Database release:

For Special Protection Areas (SPA),
Proposed Sites for Community Importance (pSCI),
Sites of Community Importance (SCI) and
for Special Areas of Conservation (SAC)



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1.1 Type


1.2 Site code


1.3 Site name

Rockabill SPA

1.4 First Compilation date


1.5 Update date


1.6 Respondent:

Name/Organisation:National Parks and Wildlife Service, Department of Culture, Heritage and the Gaeltacht

1.7 Site indication and designation / classification dates

Date site classified as SPA:1988-10
National legal reference of SPA designation No information provided


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2.1 Site-centre location [decimal degrees]:


2.2 Area [ha]


2.3 Marine area [%]


2.4 Sitelength [km] (optional):

No information provided

2.5 Administrative region code and name

NUTS level 2 code Region Name
IE02Southern and Eastern

2.6 Biogeographical Region(s)

Atlantic (0.00 %)


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3.1 Habitat types present on the site and assessment for them

No habitat types are reported for the site

3.2 Species referred to in Article 4 of Directive 2009/147/EC and listed in Annex II of Directive 92/43/EEC and site evaluation for them

Species Population in the site Site assessment
G Code Scientific Name S NP T Size Unit Cat. D.qual. A|B|C|D A|B|C
      MinMax  Pop.Con.Iso.Glo.
BA188Rissa tridactyla    111  111   
BA192Sterna dougallii    611  611   
BA193Sterna hirundo    610  610   
BA194Sterna paradisaea    89  89   
  • Group: A = Amphibians, B = Birds, F = Fish, I = Invertebrates, M = Mammals, P = Plants, R = Reptiles
  • S: in case that the data on species are sensitive and therefore have to be blocked for any public access enter: yes
  • NP: in case that a species is no longer present in the site enter: x (optional)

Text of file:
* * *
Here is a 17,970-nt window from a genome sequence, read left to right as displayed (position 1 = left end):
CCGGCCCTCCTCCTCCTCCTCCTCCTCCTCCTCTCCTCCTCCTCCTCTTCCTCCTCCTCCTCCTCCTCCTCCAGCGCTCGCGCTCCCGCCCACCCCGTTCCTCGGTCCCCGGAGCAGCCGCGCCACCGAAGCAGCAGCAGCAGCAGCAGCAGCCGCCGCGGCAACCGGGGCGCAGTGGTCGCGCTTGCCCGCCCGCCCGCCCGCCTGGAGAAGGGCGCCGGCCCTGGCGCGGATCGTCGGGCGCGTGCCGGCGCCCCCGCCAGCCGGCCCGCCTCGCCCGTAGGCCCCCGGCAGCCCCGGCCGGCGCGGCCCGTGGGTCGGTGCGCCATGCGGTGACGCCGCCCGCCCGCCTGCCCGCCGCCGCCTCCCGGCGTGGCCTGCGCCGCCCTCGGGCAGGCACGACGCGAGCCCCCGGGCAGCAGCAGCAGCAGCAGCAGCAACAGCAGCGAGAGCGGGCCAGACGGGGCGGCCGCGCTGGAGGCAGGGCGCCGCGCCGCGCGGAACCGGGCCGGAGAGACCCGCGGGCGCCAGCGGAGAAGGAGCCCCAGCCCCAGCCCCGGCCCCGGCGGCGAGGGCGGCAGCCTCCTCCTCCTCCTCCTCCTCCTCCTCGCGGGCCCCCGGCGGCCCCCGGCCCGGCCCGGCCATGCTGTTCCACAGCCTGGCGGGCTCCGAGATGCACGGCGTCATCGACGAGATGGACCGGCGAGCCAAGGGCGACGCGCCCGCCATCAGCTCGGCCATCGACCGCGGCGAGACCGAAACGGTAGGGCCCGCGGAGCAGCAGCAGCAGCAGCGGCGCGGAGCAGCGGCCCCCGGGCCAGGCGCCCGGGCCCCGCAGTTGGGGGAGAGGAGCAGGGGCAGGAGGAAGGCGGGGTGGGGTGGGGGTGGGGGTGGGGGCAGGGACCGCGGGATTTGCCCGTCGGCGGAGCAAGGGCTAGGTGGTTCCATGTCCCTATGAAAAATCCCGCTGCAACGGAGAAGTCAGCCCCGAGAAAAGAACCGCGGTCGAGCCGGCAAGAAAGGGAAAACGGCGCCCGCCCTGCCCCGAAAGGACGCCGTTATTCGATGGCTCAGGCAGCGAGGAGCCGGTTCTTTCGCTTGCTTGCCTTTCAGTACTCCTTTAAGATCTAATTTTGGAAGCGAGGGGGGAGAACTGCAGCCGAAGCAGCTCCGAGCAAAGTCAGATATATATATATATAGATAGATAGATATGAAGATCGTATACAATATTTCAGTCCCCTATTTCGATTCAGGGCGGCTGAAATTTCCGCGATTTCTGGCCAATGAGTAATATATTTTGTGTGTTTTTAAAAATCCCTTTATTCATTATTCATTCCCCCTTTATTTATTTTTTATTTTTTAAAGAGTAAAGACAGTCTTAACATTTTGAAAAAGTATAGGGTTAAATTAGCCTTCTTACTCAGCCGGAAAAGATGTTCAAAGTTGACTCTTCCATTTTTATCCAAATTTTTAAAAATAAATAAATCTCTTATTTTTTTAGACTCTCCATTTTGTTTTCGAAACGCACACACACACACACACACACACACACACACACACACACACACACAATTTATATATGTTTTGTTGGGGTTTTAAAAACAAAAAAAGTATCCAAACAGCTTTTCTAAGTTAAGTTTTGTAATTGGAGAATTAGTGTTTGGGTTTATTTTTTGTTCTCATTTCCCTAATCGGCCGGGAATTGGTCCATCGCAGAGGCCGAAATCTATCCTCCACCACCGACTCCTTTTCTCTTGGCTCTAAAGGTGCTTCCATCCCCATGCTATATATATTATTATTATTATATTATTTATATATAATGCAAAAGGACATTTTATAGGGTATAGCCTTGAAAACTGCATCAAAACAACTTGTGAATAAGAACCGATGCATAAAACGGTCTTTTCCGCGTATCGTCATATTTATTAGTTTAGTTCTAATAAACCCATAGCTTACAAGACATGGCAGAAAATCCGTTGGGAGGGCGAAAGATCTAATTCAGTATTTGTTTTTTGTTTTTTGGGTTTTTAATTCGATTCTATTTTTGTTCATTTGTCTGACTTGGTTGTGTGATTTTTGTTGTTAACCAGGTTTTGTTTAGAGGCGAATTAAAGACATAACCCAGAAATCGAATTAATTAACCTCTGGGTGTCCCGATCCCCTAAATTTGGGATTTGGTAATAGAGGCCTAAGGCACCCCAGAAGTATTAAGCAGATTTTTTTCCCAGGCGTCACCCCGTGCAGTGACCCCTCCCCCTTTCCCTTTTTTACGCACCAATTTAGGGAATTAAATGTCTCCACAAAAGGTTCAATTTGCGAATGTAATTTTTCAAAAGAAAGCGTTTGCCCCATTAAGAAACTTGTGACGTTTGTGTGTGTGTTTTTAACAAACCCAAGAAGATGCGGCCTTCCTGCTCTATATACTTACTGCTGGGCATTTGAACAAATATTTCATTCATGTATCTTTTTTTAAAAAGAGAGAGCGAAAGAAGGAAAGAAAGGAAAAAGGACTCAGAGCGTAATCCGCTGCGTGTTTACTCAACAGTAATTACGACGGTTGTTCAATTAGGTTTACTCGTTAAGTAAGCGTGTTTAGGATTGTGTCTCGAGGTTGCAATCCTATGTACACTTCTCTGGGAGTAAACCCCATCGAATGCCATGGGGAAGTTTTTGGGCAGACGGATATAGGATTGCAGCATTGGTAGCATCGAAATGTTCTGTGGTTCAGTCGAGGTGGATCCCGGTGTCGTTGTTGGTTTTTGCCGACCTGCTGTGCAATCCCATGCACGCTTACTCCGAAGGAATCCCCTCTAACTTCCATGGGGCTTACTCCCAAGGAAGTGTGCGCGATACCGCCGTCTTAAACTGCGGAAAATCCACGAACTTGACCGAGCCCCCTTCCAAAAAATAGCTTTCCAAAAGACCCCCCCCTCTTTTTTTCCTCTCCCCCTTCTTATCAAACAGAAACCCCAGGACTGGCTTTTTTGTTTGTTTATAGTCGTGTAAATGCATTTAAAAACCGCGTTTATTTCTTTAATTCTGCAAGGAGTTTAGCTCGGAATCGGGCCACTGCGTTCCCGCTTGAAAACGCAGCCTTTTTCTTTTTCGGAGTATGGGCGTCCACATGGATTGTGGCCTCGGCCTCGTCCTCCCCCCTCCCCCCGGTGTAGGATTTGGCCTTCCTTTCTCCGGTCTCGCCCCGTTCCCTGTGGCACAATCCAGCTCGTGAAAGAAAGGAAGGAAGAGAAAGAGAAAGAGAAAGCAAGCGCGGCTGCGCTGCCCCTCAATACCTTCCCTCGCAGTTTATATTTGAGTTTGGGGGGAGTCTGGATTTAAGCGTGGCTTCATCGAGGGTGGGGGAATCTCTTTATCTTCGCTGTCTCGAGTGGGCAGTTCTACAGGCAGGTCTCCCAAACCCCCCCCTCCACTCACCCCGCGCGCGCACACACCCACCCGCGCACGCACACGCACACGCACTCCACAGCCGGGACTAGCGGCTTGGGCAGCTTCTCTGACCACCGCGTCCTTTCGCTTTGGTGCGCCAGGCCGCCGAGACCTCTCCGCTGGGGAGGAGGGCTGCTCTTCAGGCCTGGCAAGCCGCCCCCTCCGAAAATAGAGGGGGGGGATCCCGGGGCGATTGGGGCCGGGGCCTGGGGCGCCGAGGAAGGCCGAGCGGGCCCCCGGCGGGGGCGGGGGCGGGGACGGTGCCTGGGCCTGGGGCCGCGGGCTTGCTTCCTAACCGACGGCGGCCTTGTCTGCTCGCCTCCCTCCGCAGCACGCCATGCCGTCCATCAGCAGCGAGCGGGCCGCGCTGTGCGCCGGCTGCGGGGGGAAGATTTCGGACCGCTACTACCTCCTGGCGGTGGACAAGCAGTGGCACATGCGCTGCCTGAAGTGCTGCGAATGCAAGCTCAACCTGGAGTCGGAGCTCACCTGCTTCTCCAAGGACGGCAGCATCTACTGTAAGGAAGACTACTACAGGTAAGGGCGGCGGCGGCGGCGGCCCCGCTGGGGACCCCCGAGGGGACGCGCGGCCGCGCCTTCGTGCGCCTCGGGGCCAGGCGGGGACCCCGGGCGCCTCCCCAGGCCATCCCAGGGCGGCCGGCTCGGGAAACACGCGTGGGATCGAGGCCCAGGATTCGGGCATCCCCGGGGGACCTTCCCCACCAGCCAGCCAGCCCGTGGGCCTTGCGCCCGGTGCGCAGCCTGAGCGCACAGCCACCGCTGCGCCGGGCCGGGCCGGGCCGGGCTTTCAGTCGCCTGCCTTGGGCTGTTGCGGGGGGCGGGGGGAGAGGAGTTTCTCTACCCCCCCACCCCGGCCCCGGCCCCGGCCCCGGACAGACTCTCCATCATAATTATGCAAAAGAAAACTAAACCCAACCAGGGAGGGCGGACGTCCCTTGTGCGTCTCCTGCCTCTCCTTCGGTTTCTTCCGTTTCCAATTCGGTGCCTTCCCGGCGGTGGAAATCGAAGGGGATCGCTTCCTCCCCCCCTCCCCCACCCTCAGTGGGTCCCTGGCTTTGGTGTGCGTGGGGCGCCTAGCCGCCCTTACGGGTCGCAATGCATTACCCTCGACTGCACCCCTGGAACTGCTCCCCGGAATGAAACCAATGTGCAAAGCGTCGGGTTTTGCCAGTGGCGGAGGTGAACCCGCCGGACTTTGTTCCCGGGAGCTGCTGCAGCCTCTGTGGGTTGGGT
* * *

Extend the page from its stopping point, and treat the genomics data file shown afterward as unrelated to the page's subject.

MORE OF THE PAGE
• Type: p = permanent, r = reproducing, c = concentration, w = wintering (for plant and non-migratory species use permanent)
  • Unit: i = individuals, p = pairs or other units according to the Standard list of population units and codes in accordance with Article 12 and 17 reporting (see reference portal)
  • Abundance categories (Cat.): C = common, R = rare, V = very rare, P = present - to fill if data are deficient (DD) or in addition to population size information
  • Data quality: G = 'Good' (e.g. based on surveys); M = 'Moderate' (e.g. based on partial data with some extrapolation); P = 'Poor' (e.g. rough estimation); VP = 'Very poor' (use this category only, if not even a rough estimation of the population size can be made, in this case the fields for population size can remain empty, but the field "Abundance categories" has to be filled in)

3.3 Other important species of flora and fauna (optional)


Population in the site


Group CODE Scientific Name S NP Size Unit Cat. Species Annex Other categories
     MinMax C|R|V|PIVVABCD
Cepphus grylle    34  34             
  • Group: A = Amphibians, B = Birds, F = Fish, Fu = Fungi, I = Invertebrates, L = Lichens, M = Mammals, P = Plants, R = Reptiles
  • CODE: for Birds, Annex IV and V species the code as provided in the reference portal should be used in addition to the scientific name
  • S: in case that the data on species are sensitive and therefore have to be blocked for any public access enter: yes
  • NP: in case that a species is no longer present in the site enter: x (optional)
  • Unit: i = individuals, p = pairs or other units according to the standard list of population units and codes in accordance with Article 12 and 17 reporting, (see reference portal)
  • Cat.: Abundance categories: C = common, R = rare, V = very rare, P = present
  • Motivation categories: IV, V: Annex Species (Habitats Directive), A: National Red List data; B: Endemics; C: International Conventions; D: other reasons


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4.1 General site character

Habitat class % Cover

Total Habitat Cover


Other Site Characteristics

The Site consists of two small, low-lying, granitic islets situated c.7 km off the Dublin coast. The islands are separated by a narrow channel though are connected at low spring tides. A lighthouse, manned until 1989, is situated on the main island. The main island, known as the Lighthouse Island, is vegetated by a scrubby sward of Lavatera arborea, with a range of other maritime species such as Matricaria maritima, Silene maritima, Rumex spp., Cochlearia officinalis, Atriplex spp. and Spergularia rupicola. Some exotic plants are present, notably Hebe speciosa and Carpobrotus edulis. The smaller island, known as the Bill, is very exposed and is sparsely vegetated. The site includes all of the rocky shores to the low tide mark.

4.2 Quality and importance